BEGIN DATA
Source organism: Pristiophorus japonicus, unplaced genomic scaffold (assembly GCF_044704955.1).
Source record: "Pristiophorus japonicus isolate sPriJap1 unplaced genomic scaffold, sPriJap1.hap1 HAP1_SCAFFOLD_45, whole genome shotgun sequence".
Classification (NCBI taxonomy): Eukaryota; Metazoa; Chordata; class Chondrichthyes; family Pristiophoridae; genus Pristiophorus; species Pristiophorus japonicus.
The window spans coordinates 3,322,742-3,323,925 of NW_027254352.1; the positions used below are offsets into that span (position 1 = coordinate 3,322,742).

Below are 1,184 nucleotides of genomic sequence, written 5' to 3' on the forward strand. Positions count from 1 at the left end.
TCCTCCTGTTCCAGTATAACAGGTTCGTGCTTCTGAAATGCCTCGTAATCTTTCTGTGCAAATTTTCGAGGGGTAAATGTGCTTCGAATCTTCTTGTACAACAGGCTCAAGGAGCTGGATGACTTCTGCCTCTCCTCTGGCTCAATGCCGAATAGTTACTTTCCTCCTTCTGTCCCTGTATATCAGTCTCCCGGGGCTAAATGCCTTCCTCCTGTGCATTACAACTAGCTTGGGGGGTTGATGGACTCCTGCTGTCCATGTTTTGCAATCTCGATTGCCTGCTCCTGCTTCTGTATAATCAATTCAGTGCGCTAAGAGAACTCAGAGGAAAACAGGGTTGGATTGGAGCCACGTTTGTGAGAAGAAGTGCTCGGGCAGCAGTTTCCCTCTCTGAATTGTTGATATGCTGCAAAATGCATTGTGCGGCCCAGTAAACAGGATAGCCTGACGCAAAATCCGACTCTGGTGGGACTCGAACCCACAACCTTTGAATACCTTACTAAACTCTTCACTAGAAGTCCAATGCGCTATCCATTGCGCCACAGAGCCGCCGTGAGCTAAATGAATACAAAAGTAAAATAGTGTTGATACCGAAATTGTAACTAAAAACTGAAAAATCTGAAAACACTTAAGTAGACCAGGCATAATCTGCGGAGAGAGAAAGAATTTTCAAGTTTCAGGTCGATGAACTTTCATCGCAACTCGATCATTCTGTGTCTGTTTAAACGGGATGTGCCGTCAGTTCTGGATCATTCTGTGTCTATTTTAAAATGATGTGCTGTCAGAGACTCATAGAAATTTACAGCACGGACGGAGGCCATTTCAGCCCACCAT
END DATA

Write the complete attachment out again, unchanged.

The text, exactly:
Source organism: Pristiophorus japonicus, unplaced genomic scaffold (assembly GCF_044704955.1).
Source record: "Pristiophorus japonicus isolate sPriJap1 unplaced genomic scaffold, sPriJap1.hap1 HAP1_SCAFFOLD_45, whole genome shotgun sequence".
Classification (NCBI taxonomy): Eukaryota; Metazoa; Chordata; class Chondrichthyes; family Pristiophoridae; genus Pristiophorus; species Pristiophorus japonicus.
The window spans coordinates 3,322,742-3,323,925 of NW_027254352.1; the positions used below are offsets into that span (position 1 = coordinate 3,322,742).

Below are 1,184 nucleotides of genomic sequence, written 5' to 3' on the forward strand. Positions count from 1 at the left end.
TCCTCCTGTTCCAGTATAACAGGTTCGTGCTTCTGAAATGCCTCGTAATCTTTCTGTGCAAATTTTCGAGGGGTAAATGTGCTTCGAATCTTCTTGTACAACAGGCTCAAGGAGCTGGATGACTTCTGCCTCTCCTCTGGCTCAATGCCGAATAGTTACTTTCCTCCTTCTGTCCCTGTATATCAGTCTCCCGGGGCTAAATGCCTTCCTCCTGTGCATTACAACTAGCTTGGGGGGTTGATGGACTCCTGCTGTCCATGTTTTGCAATCTCGATTGCCTGCTCCTGCTTCTGTATAATCAATTCAGTGCGCTAAGAGAACTCAGAGGAAAACAGGGTTGGATTGGAGCCACGTTTGTGAGAAGAAGTGCTCGGGCAGCAGTTTCCCTCTCTGAATTGTTGATATGCTGCAAAATGCATTGTGCGGCCCAGTAAACAGGATAGCCTGACGCAAAATCCGACTCTGGTGGGACTCGAACCCACAACCTTTGAATACCTTACTAAACTCTTCACTAGAAGTCCAATGCGCTATCCATTGCGCCACAGAGCCGCCGTGAGCTAAATGAATACAAAAGTAAAATAGTGTTGATACCGAAATTGTAACTAAAAACTGAAAAATCTGAAAACACTTAAGTAGACCAGGCATAATCTGCGGAGAGAGAAAGAATTTTCAAGTTTCAGGTCGATGAACTTTCATCGCAACTCGATCATTCTGTGTCTGTTTAAACGGGATGTGCCGTCAGTTCTGGATCATTCTGTGTCTATTTTAAAATGATGTGCTGTCAGAGACTCATAGAAATTTACAGCACGGACGGAGGCCATTTCAGCCCACCAT